Senior Obama adviser David Axelrod said Sunday that House Speaker John BoehnerJohn Andrew BoehnerCheney takes shot at Trump: 'I like Republican presidents who win re-election' Cheney allies flock to her defense against Trump challenge Lobbying world MORE’s (R-Ohio) openness to new revenues in a deficit-reduction deal were an “encouraging” sign ahead of talks on avoiding the “fiscal cliff.”
“I think that the Speaker's comments have been encouraging and — obviously, there's money to be gained by closing some of these loopholes and applying them to deficit reduction, so I think there are a lot of ways to skin this cat so long as everybody comes with a positive, constructive attitude toward the task,” said Axelrod on CBS’s “Face the Nation.”
Congressional leaders will head to the White House this week as talks begin on a deal to avoid the impending fiscal cliff of rising tax rates and automatic spending cuts that economists fear could trigger a new recession.
Axelrod said Obama’s reelection indicates Americans agree with the president’s plan to extend tax cuts for families that make less than $250,000 per year. “On this particular issue, it wasn’t close,” said Axelrod, citing exit polls.
“I think it was somewhere around 60 percent of the American people agreed with the president's position on this issue of taxes,” he said.
But Republicans have argued that they too hold a mandate to prevent tax rate increases, as voters returned the GOP to a House majority. Republicans have resisted calls let tax rates rise on the wealthy, which the president is pushing. GOP leaders would rather cut spending on top of closing tax loopholes and eliminating deductions to create new tax revenues.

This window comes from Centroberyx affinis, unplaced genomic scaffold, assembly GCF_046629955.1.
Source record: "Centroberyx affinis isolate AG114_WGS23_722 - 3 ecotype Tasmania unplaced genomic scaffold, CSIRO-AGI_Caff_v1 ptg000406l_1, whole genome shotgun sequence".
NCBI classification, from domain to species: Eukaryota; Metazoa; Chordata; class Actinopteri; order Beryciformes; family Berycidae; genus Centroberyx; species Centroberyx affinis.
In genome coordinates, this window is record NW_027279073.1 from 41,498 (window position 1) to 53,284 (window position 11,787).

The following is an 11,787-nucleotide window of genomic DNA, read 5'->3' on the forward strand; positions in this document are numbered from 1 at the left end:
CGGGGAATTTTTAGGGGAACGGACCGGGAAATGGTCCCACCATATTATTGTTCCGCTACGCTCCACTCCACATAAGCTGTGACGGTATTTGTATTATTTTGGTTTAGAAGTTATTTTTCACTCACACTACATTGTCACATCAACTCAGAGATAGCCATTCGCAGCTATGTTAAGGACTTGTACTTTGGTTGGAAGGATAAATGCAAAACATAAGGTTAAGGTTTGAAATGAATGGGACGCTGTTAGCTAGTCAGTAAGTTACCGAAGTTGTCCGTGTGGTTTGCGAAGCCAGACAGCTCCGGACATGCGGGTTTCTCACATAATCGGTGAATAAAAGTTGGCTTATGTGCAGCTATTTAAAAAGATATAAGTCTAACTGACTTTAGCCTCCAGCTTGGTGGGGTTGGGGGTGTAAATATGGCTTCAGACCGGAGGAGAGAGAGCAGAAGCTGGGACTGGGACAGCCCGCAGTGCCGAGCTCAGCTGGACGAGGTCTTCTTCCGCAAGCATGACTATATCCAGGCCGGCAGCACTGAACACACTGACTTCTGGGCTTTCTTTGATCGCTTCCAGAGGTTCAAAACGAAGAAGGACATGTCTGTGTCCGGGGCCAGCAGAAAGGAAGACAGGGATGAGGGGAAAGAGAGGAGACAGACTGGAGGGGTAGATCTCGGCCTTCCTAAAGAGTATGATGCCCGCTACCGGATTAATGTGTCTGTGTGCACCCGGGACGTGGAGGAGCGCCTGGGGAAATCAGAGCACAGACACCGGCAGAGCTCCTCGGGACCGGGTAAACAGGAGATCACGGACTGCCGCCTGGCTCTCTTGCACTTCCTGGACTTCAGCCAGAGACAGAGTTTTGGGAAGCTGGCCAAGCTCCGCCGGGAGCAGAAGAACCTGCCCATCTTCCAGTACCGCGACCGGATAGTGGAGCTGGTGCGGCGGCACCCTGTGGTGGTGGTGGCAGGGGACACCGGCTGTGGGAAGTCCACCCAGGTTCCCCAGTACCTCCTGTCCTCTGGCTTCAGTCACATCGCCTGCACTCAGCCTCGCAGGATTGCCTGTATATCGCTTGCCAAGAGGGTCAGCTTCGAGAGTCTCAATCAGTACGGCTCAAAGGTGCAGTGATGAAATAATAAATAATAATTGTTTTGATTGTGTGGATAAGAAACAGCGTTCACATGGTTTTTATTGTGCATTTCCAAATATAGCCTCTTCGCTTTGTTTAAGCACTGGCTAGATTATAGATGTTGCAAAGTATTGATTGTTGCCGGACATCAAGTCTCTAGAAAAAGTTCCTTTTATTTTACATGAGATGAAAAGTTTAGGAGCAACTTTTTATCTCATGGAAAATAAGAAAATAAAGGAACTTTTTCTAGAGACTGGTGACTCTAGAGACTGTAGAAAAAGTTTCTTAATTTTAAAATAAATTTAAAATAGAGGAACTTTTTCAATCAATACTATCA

In his interview, Axelrod also looked back on the recent campaign, and argued that Team Obama never felt the outcome of the race against GOP nominee Mitt Romney was in doubt.
“There was this illusion of volatility created by this spate of public polls,” Obama’s senior strategist said. “But in our own data, it was a really steady race.”
Axelrod credited young campaign workers across the country who compiled statistical models that proved accurate when initial returns started rolling in. He said that led the campaign to feel confident by about 8 p.m. ET that Obama would be calling the White House home for another four years.
Axelrod also commented on Obama’s speech with his Chicago campaign staff on Wednesday. The president was moved to tears while thanking his staff, a rare show of emotion from the usually stoic Obama.
“I was standing 10 feet away and I was brushing away tears myself, and so were a lot of those young people,” Axelrod said. “He really was overcome.”
Axelrod, though, acknowledged the time for reminiscing is over, and said hard work is ahead, as lawmakers seek to move beyond the fiscal cliff before January 2013.